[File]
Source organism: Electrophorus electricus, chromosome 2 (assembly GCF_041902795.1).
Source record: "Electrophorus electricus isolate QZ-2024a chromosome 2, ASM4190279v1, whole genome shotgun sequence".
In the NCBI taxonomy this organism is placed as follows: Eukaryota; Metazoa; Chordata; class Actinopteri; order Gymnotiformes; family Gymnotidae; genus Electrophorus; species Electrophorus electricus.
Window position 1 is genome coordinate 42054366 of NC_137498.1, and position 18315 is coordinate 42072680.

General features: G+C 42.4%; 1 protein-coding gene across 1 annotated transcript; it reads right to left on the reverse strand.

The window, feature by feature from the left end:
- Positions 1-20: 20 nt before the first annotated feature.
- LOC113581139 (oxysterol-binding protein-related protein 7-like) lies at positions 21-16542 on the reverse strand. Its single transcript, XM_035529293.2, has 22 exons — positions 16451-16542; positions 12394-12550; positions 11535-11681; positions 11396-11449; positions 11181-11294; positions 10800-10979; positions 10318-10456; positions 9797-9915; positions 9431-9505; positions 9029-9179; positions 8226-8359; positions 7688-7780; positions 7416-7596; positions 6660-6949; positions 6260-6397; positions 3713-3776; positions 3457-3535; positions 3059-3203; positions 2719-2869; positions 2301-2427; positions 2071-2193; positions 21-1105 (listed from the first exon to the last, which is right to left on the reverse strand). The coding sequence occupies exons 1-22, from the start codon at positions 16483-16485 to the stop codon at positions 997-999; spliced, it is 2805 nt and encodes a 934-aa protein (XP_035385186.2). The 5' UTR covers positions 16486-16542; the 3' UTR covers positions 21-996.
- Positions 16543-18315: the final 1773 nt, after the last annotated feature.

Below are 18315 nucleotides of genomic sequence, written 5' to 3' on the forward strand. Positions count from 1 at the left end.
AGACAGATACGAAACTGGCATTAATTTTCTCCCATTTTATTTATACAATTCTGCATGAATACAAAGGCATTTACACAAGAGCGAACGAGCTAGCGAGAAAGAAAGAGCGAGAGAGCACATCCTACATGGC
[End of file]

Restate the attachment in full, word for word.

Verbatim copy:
Source organism: Electrophorus electricus, chromosome 2 (assembly GCF_041902795.1).
Source record: "Electrophorus electricus isolate QZ-2024a chromosome 2, ASM4190279v1, whole genome shotgun sequence".
In the NCBI taxonomy this organism is placed as follows: Eukaryota; Metazoa; Chordata; class Actinopteri; order Gymnotiformes; family Gymnotidae; genus Electrophorus; species Electrophorus electricus.
Window position 1 is genome coordinate 42054366 of NC_137498.1, and position 18315 is coordinate 42072680.

General features: G+C 42.4%; 1 protein-coding gene across 1 annotated transcript; it reads right to left on the reverse strand.

The window, feature by feature from the left end:
- Positions 1-20: 20 nt before the first annotated feature.
- LOC113581139 (oxysterol-binding protein-related protein 7-like) lies at positions 21-16542 on the reverse strand. Its single transcript, XM_035529293.2, has 22 exons — positions 16451-16542; positions 12394-12550; positions 11535-11681; positions 11396-11449; positions 11181-11294; positions 10800-10979; positions 10318-10456; positions 9797-9915; positions 9431-9505; positions 9029-9179; positions 8226-8359; positions 7688-7780; positions 7416-7596; positions 6660-6949; positions 6260-6397; positions 3713-3776; positions 3457-3535; positions 3059-3203; positions 2719-2869; positions 2301-2427; positions 2071-2193; positions 21-1105 (listed from the first exon to the last, which is right to left on the reverse strand). The coding sequence occupies exons 1-22, from the start codon at positions 16483-16485 to the stop codon at positions 997-999; spliced, it is 2805 nt and encodes a 934-aa protein (XP_035385186.2). The 5' UTR covers positions 16486-16542; the 3' UTR covers positions 21-996.
- Positions 16543-18315: the final 1773 nt, after the last annotated feature.

Below are 18315 nucleotides of genomic sequence, written 5' to 3' on the forward strand. Positions count from 1 at the left end.
AGACAGATACGAAACTGGCATTAATTTTCTCCCATTTTATTTATACAATTCTGCATGAATACAAAGGCATTTACACAAGAGCGAACGAGCTAGCGAGAAAGAAAGAGCGAGAGAGCACATCCTACATGGC